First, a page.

Article by Victoria Thatcher, one of the founders of a forming senior cohousing community in the Boston area: http://belmont.wickedlocal.com/news/20161024/to-age-successfully-it-takes-village
To age successfully, it takes a village
Nearly 80 million baby boomers are now turning 65 at a rate of 10,000 per day.
Where will they live as they age and need help? Research confirms that most people want to "age in place." But the key question is: What is the right place?
According to gerontologist Janice Blanchard, author of "Aging in Community," "Millions of older Americans struggle physically, financially, and emotionally to stay in homes and communities that are not designed to accommodate their changing needs. Without meaningful social connection and support, many suffer the same three plagues that afflict residents in nursing homes—loneliness, boredom, and helplessness."
Acting on the belief that it takes a village to age successfully, a handful of residents from Belmont, Arlington and Cambridge are seeking to address the challenges of aging in place in a disconnected world. They are the Middlesex Senior Cohousing Initiative, and they are working to create the first senior cohousing neighborhood in New England.
The group is holding a free event titled "Senior Cohousing: Taking Charge of the Rest of Your Life" from 2 to 4:30 p.m. Oct. 30 at the Watertown Public Library. Registration is not required but appreciated. Go to Eventbrite online and type in "senior cohousing," or email Middlesex.firstname.lastname@example.org.
Senior cohousing is an innovative model that started in Denmark in the 1980s and is just now emerging in the United States. It consists of privately-owned homes clustered around shared green space and a common house with many shared amenities. It is unique in that residents participate in designing and running their neighborhood. Structured financially like a condo association, it focuses on creating an old-fashioned neighborhood where people know and care about and help each other.
The initiative's leaders are in the process of growing their group in order to take the next steps of finding land, consulting with an architect, identifying a project manager and beginning the participatory design process. Since starting last April, their mailing list has grown to 300 people. They are being mentored by leaders of the national senior cohousing movement, including California architect Charles Durrett, author of "The Senior Cohousing Handbook," who along with his wife Katie McCamant, brought cohousing from Denmark to the United States in the 1980s and coined the term "cohousing."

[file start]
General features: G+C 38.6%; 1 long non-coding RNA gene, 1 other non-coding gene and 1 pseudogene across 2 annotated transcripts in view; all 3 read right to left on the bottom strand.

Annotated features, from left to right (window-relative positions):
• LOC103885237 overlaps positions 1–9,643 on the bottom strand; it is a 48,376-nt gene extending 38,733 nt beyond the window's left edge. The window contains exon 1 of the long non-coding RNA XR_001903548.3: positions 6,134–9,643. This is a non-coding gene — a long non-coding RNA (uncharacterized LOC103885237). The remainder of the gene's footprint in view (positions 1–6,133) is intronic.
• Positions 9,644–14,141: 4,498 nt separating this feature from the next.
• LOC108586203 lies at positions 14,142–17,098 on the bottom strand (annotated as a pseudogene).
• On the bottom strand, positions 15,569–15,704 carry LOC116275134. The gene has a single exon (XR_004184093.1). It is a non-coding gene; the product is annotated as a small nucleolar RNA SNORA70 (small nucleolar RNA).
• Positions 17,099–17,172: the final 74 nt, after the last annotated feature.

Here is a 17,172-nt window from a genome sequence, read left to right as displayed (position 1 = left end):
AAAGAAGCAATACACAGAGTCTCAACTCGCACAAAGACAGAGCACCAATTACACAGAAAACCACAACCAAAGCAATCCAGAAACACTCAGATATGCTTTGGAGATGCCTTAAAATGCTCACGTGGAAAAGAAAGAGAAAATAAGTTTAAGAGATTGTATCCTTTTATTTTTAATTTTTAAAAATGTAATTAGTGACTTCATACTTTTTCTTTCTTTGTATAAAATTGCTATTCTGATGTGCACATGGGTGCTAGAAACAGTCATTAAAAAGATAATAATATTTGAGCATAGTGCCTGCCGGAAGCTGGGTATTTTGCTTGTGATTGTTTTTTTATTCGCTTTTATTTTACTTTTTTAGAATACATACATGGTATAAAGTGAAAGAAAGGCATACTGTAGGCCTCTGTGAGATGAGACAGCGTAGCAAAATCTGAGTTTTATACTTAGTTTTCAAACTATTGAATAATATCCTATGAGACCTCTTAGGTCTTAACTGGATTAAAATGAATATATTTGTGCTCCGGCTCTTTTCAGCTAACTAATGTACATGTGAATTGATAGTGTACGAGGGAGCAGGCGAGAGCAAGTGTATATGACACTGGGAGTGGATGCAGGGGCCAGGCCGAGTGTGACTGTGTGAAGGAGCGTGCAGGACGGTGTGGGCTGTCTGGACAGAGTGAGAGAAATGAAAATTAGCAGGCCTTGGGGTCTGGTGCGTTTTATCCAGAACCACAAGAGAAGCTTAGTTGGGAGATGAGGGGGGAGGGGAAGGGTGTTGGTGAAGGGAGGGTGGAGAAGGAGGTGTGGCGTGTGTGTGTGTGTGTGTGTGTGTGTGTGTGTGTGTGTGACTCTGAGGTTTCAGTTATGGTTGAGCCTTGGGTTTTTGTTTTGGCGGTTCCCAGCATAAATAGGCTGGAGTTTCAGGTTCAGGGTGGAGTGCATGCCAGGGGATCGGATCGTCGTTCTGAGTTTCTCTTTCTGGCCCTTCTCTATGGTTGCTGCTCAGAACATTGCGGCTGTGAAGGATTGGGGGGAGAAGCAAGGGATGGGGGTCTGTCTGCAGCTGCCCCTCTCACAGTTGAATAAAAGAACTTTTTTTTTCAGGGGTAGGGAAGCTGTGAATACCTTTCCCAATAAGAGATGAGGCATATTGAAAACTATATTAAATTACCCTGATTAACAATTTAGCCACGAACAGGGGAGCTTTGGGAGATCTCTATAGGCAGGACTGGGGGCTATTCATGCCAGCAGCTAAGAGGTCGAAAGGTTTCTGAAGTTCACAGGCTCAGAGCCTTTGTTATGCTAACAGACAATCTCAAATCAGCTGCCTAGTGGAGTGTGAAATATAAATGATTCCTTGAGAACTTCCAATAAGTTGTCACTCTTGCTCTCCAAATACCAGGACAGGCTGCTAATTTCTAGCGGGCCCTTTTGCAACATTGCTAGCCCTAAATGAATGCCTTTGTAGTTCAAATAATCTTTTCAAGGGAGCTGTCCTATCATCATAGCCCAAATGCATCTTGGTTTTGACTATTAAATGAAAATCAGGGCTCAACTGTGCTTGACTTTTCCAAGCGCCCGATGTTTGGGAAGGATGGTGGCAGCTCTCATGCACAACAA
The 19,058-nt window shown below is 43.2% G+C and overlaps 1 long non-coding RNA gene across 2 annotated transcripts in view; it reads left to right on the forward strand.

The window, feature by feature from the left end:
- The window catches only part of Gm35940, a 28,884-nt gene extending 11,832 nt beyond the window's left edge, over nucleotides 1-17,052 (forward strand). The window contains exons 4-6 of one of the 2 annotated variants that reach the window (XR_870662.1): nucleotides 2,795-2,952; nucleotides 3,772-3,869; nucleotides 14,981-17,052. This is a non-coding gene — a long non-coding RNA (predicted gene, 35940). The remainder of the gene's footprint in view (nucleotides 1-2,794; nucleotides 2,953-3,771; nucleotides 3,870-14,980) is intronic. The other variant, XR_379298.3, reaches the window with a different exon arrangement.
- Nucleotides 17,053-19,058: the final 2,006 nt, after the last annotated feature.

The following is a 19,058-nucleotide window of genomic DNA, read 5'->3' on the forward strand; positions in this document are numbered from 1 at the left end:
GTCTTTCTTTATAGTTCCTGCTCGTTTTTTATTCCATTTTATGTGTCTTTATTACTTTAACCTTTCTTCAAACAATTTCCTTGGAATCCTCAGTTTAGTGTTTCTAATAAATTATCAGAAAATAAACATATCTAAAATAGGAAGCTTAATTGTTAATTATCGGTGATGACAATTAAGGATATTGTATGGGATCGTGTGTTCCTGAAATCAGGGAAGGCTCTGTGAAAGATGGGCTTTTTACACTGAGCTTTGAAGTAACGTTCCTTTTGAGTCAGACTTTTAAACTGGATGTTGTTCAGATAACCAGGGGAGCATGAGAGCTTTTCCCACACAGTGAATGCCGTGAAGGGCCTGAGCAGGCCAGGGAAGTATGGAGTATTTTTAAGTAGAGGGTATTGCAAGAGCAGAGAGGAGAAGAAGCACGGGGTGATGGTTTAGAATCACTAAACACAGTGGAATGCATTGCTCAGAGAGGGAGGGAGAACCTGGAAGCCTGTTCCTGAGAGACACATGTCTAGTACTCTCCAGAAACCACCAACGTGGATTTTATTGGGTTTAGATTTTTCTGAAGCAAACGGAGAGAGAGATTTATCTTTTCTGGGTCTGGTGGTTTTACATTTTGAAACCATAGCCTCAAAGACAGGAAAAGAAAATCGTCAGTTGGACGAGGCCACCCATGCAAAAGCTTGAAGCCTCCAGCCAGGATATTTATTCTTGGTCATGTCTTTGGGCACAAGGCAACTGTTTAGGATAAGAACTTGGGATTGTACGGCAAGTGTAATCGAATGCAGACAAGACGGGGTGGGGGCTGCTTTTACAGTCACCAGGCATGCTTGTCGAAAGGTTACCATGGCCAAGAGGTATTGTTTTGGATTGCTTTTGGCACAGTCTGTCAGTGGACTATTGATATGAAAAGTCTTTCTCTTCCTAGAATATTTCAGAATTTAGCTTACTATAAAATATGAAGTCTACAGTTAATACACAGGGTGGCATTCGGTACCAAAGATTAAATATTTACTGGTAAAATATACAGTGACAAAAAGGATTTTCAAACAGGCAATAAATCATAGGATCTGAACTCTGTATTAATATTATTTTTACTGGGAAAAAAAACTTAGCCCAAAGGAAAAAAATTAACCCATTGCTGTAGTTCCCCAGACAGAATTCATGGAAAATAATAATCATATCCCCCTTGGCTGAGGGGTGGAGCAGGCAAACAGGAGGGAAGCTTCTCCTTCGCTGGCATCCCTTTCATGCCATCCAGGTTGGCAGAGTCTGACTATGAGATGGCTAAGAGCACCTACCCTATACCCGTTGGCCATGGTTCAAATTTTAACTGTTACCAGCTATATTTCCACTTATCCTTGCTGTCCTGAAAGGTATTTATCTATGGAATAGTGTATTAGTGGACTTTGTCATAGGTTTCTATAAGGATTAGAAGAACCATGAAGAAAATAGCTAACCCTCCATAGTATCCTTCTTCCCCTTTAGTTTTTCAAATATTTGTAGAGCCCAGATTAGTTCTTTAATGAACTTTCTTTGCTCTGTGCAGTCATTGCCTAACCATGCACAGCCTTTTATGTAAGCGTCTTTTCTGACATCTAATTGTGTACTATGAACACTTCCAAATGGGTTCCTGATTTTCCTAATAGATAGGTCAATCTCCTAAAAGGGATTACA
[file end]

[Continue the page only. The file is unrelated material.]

The group is currently running a 10-week workshop called "Aging Successfully in Place and In Community." The purpose of the workshop, designed by Charles Durrett and based on one that has been widely offered in Denmark for 20 years, is to make vivid the opportunities, challenges, and difficulties of aging in place and the advantages that aging in community offers.
"Many seniors get their financial ducks lined up...but to look clearly at one's emotional well-being for the future is another story," said Charles Durrett. "Seniors who take the time to take stock of their situation and develop a more self-deterministic scenario are likely to have a more successful and happy elderhood. Stepping back and taking a good look inward and then ahead into the future is exactly what happens in this workshop."
The 26 workshop participants come from many towns in the area, including Arlington, Belmont, Brookline, Cambridge, Concord, Newton, Watertown and Winchester. Each session focuses on a topic:
—Aging in Place and Aging in Community: Assessing the implications of our current quality of life and beginning to define what we want; getting out of denial and into self-determination.
—Group Process: Learning how to work together, learning new communication and decision-making skills.
—The Realities of Getting Older: Physical, mental, and psychological realities.
—Co-Care and Outside Care: Understanding our choices in receiving, sharing, and giving care; setting guidelines for caring in community; how to accommodate nurses, other caregivers, and family.
—Co-Healing: The role of others in keep us healthy and happy. The Economics of Getting Older: The costs of various living arrangements for seniors.
—Philosophy, Spirituality and Mortality: Continuing to grow and learn; exploring issues of the spirit and soul. Saging: What we have to offer the world; growing into elderhood. Embracing Risk: The risk of staying where you are; moving back to a small town; moving in with the daughter; moving into cohousing.
—Case Studies: Visiting a cohousing community.
Victoria Thatcher has lived in Belmont for 18 years and is a retired writer and publications editor. She, her husband, Mayhew Seavey, and a few friends are spearheading this initiative.